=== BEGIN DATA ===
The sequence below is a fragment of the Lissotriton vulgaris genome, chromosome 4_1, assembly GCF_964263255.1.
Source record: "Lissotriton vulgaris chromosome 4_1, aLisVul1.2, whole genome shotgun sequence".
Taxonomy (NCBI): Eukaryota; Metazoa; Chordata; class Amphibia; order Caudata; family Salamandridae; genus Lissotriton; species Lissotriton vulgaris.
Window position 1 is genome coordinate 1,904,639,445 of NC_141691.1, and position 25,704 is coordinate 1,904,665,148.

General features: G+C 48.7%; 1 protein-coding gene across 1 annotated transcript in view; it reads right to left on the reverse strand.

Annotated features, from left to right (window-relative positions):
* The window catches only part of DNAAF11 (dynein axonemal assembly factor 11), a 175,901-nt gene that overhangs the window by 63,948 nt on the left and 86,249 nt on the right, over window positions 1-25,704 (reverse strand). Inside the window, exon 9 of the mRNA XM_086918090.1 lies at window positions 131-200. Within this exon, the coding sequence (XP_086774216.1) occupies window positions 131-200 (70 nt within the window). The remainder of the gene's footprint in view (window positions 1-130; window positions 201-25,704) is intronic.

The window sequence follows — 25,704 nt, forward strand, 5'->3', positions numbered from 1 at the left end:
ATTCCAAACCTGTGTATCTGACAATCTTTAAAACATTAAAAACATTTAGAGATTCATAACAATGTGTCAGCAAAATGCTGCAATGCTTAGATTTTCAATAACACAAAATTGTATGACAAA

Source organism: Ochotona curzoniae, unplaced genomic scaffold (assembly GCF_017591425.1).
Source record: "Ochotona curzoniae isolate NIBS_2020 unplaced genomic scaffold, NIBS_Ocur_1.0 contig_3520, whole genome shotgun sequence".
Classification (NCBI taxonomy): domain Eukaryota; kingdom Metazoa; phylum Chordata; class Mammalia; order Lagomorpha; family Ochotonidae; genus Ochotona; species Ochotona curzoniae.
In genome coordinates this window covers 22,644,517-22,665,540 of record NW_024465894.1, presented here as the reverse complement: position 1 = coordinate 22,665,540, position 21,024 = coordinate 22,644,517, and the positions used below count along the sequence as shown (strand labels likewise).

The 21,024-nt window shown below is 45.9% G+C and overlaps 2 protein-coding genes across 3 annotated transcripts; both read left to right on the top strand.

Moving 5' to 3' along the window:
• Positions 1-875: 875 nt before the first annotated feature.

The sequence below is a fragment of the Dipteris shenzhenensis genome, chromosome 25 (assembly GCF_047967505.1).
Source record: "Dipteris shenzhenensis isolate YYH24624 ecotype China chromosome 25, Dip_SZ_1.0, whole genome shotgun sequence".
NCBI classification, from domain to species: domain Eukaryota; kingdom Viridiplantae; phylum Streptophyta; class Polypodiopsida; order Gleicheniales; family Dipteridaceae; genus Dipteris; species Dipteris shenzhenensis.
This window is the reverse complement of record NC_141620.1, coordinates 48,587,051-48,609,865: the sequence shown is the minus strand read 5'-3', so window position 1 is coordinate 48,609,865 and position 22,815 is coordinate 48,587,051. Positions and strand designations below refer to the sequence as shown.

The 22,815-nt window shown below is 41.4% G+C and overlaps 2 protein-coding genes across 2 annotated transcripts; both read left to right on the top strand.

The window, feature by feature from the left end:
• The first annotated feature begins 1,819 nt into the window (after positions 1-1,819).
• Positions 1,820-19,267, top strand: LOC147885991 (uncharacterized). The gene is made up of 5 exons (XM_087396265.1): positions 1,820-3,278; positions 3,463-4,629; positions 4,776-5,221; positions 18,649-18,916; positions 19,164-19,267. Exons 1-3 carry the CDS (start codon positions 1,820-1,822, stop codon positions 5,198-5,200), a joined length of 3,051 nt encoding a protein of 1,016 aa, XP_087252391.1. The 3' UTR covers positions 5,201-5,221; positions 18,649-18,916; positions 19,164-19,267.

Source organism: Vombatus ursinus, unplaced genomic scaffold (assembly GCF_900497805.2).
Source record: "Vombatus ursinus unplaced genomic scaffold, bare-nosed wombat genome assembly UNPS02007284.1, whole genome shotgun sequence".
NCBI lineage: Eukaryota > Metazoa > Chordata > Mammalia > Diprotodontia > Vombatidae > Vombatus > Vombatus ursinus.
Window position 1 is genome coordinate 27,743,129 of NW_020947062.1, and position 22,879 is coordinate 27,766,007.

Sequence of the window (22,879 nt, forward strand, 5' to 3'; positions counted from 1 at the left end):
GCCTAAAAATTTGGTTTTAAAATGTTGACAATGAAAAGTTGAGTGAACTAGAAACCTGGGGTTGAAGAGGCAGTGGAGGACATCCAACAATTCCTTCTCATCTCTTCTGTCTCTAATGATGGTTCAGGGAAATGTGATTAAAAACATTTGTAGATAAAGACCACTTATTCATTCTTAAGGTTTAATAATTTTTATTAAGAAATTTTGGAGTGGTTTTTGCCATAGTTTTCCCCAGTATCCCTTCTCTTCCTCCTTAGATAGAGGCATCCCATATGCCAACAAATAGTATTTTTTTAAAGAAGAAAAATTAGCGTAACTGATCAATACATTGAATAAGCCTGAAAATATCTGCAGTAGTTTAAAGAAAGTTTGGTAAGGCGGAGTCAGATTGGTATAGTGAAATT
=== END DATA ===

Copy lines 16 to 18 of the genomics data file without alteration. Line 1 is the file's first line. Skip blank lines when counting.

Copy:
• Positions 1-875: 875 nt before the first annotated feature.

The sequence below is a fragment of the Dipteris shenzhenensis genome, chromosome 25 (assembly GCF_047967505.1).
Source record: "Dipteris shenzhenensis isolate YYH24624 ecotype China chromosome 25, Dip_SZ_1.0, whole genome shotgun sequence".